Radiohead front man Thom Yorke’s solo show, featuring “experimental cellist” Oliver Coates, headlines a month of indispensable performances by Birds of Chicago, Noname, Hamid Drake and Travis Scott.
Vines maintains his own point of view throughout the album—at its end, you know exactly who he is—but there’s a passage in the song “Imaginary Man” where he might be addressing the burden of iconic influences this deep into the folk-rock canon’s chronology.
While today former bandmate Mike Love leads a group calling itself the Beach Boys, that band features no Brian Wilson. Wilson’s group, on the other hand, includes original Beach Boys member Al Jardine as well as late-prime-era Beach Boy Blondie Chaplin, and is jaw-droppingly facile at recreating the Beach Boys sound.
Charges of being Queen sound-alikes were brushed off by the band; magnetic vocalist Luke Spiller can be a credible Freddie Mercury vocal doppelganger, but can just as easily conjure thoughts of Kevin DuBrow (Quiet Riot) or Slade’s Noddy Holder. And onstage, Spiller works hard to engage the audience. He nearly always succeeds.
Joel Paterson’s golden-age gig will undoubtedly be more intimate than Jane Lynch’s megawatt variety show; Certainly one or the other is a good fit for you; and I encourage you to order up some tickets while you can. If you’re going to be smothered by Christmas music in November, it might as well be on your own terms.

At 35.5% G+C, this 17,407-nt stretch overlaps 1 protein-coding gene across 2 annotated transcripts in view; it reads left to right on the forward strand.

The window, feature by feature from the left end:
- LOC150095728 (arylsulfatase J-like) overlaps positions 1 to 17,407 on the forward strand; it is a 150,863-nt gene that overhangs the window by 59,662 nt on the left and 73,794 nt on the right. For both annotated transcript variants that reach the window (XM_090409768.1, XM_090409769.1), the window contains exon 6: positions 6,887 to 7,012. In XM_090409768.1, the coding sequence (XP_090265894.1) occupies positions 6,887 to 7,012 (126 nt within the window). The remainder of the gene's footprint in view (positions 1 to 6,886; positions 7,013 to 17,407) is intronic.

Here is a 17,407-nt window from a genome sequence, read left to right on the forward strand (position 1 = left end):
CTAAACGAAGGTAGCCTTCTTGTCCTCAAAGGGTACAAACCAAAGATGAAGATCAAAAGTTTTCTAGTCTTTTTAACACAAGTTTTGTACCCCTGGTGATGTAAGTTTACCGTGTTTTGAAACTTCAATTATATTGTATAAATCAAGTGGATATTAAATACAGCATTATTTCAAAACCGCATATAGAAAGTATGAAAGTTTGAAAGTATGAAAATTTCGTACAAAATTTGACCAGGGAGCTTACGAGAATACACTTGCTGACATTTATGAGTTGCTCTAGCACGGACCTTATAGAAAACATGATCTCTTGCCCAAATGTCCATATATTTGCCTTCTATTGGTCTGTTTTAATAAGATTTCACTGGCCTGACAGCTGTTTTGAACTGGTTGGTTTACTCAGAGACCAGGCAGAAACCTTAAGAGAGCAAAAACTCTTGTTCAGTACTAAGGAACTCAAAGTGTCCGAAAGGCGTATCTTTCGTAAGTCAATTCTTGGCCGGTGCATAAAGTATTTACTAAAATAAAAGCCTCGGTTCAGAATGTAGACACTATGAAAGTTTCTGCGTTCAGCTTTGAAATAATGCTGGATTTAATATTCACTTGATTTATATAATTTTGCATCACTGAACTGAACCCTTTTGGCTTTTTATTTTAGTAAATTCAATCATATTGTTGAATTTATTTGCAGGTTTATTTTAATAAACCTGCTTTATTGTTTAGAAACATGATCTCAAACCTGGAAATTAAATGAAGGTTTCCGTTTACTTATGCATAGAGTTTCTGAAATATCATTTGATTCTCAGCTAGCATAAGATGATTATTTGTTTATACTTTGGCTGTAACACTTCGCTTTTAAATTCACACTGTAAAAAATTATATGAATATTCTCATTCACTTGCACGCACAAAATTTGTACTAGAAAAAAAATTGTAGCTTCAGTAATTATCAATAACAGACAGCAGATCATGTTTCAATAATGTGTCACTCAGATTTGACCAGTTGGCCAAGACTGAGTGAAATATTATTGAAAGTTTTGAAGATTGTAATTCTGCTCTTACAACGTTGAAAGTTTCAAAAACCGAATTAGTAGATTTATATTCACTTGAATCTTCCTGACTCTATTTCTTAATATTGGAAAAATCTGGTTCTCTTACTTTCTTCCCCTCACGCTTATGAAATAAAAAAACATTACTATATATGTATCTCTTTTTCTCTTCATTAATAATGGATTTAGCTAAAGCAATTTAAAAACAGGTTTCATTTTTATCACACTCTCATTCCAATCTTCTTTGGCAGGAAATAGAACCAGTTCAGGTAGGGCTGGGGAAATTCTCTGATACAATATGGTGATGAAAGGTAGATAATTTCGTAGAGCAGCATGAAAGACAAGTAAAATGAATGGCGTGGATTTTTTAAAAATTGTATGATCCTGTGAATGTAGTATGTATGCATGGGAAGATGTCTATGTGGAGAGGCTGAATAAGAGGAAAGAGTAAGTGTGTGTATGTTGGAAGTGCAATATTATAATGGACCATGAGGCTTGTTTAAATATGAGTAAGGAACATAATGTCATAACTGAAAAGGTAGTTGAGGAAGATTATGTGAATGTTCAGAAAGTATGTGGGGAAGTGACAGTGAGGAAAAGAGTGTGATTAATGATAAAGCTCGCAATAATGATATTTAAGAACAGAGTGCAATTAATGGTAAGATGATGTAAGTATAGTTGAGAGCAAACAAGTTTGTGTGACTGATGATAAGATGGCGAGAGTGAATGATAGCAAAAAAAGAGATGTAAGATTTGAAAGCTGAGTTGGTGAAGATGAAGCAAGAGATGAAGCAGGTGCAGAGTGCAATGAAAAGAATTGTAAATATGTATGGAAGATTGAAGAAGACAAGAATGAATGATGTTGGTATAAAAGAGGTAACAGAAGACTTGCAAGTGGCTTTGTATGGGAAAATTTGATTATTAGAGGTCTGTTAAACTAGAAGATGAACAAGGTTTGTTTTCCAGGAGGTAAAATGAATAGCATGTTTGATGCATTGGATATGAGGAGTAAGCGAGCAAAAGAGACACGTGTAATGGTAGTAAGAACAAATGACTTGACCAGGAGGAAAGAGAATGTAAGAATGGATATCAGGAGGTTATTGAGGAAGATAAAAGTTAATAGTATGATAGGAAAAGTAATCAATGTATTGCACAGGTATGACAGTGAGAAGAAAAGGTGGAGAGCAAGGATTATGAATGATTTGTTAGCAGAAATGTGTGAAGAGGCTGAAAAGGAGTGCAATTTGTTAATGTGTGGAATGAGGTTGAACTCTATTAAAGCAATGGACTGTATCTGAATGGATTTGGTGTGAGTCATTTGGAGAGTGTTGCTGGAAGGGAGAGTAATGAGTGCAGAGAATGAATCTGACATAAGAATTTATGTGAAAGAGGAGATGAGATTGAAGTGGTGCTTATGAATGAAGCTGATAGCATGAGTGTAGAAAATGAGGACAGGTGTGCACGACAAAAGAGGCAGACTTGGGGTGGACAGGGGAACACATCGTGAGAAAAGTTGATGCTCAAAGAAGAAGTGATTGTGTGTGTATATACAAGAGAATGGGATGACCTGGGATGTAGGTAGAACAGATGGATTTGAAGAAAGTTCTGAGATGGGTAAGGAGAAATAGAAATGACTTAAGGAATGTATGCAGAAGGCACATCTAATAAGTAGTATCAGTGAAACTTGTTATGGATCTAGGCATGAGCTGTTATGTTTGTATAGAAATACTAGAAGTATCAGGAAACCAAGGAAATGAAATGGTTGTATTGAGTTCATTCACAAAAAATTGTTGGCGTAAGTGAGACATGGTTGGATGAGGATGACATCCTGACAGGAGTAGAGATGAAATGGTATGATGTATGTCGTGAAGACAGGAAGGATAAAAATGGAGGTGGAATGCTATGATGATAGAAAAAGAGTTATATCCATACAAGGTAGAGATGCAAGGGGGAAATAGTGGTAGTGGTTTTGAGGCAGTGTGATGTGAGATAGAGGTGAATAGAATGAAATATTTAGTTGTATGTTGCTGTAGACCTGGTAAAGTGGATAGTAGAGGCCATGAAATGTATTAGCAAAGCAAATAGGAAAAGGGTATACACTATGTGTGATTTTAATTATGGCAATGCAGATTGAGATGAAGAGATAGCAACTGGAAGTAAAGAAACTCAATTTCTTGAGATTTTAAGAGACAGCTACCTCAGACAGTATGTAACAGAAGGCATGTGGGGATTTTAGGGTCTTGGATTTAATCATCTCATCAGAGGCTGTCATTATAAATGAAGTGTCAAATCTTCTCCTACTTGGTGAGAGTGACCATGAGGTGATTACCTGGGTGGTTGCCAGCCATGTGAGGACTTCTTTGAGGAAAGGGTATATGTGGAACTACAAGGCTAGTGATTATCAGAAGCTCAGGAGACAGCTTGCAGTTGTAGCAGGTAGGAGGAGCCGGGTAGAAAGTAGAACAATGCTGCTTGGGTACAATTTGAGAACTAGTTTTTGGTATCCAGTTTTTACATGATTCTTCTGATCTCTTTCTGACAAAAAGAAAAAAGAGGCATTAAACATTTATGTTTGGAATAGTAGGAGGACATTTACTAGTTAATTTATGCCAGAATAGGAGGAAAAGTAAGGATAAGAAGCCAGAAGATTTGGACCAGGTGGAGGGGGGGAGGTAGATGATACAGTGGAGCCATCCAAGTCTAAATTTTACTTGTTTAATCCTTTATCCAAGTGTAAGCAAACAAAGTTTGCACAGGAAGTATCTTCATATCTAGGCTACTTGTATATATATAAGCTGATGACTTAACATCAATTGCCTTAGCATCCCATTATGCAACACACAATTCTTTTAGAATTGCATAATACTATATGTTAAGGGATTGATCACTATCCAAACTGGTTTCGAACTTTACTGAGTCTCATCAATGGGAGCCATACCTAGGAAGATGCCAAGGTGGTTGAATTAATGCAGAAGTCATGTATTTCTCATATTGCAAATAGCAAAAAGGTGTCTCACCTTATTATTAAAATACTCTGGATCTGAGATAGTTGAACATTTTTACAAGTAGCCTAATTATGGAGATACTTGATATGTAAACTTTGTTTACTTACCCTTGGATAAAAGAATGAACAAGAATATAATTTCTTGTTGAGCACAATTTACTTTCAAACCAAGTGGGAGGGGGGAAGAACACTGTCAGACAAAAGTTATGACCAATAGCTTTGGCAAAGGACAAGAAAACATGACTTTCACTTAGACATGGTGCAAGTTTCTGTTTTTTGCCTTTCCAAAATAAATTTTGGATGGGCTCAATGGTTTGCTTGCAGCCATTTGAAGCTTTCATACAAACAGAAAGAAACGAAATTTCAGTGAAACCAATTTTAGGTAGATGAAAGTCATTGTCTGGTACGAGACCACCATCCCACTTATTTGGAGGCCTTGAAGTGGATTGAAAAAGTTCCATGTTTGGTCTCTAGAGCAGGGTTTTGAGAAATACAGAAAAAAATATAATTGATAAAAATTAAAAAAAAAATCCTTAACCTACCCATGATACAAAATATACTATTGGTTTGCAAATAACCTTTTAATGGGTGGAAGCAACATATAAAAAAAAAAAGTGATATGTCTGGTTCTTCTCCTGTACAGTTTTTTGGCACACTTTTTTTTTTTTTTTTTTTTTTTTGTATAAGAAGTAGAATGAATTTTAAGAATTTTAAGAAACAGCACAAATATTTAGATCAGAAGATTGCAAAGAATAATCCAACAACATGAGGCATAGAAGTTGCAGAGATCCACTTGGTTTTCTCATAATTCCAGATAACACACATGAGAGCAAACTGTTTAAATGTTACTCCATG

West Side rapper Saba hosts the second annual John Walt Day benefit, named for his late cousin and major influence and with proceeds going to Chicago youth.
Washington’s crowning achievement of 2015 was the release of his fourth album, the major-label debut “The Epic.” Aptly named, the sprawling album runs nearly three hours, and showcases Washington’s instrumental ability and composing/arranging prowess.
In covering songs from “Mister Rogers’ Neighborhood,” Johnsrud sings with just enough sweetness to allow the material to remain true to itself, and just enough sophistication to hint at something more.
It’s hard these days to convey the simple offense the Violent Femmes were to 1980s musical culture. Now that they’re heralded as a classic band, assimilated by long-tradition listeners into roots music, you could almost be forgiven for miscalculating the degree of radicalism that was in their stripped-down, punked-out sound.
The Church has embarked on several retrospective projects like its current “Starfish” thirtieth anniversary tour, taking the opportunity to explore its massive back catalog (twenty-five studio albums and counting), but the band has never been one to rest on its reputation.